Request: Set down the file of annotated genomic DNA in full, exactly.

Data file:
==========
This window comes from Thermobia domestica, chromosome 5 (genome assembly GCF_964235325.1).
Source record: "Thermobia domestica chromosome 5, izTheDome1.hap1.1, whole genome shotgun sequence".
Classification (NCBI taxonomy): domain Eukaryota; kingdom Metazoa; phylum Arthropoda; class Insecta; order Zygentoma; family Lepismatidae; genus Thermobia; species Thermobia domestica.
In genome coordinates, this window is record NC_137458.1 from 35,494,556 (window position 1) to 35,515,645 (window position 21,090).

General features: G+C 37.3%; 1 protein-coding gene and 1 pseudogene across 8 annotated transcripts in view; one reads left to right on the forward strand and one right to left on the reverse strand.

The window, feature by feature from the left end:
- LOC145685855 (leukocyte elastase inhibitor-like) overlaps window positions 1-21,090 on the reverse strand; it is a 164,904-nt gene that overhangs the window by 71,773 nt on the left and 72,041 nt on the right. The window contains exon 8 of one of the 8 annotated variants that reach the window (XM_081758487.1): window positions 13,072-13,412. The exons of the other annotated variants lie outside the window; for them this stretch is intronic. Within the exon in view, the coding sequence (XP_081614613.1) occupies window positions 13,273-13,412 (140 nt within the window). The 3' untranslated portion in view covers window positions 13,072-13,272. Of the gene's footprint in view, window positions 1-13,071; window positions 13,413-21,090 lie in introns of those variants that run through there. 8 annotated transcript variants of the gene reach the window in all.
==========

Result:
This window comes from Thermobia domestica, chromosome 5 (genome assembly GCF_964235325.1).
Source record: "Thermobia domestica chromosome 5, izTheDome1.hap1.1, whole genome shotgun sequence".
Classification (NCBI taxonomy): domain Eukaryota; kingdom Metazoa; phylum Arthropoda; class Insecta; order Zygentoma; family Lepismatidae; genus Thermobia; species Thermobia domestica.
In genome coordinates, this window is record NC_137458.1 from 35,494,556 (window position 1) to 35,515,645 (window position 21,090).

General features: G+C 37.3%; 1 protein-coding gene and 1 pseudogene across 8 annotated transcripts in view; one reads left to right on the forward strand and one right to left on the reverse strand.

The window, feature by feature from the left end:
- LOC145685855 (leukocyte elastase inhibitor-like) overlaps window positions 1-21,090 on the reverse strand; it is a 164,904-nt gene that overhangs the window by 71,773 nt on the left and 72,041 nt on the right. The window contains exon 8 of one of the 8 annotated variants that reach the window (XM_081758487.1): window positions 13,072-13,412. The exons of the other annotated variants lie outside the window; for them this stretch is intronic. Within the exon in view, the coding sequence (XP_081614613.1) occupies window positions 13,273-13,412 (140 nt within the window). The 3' untranslated portion in view covers window positions 13,072-13,272. Of the gene's footprint in view, window positions 1-13,071; window positions 13,413-21,090 lie in introns of those variants that run through there. 8 annotated transcript variants of the gene reach the window in all.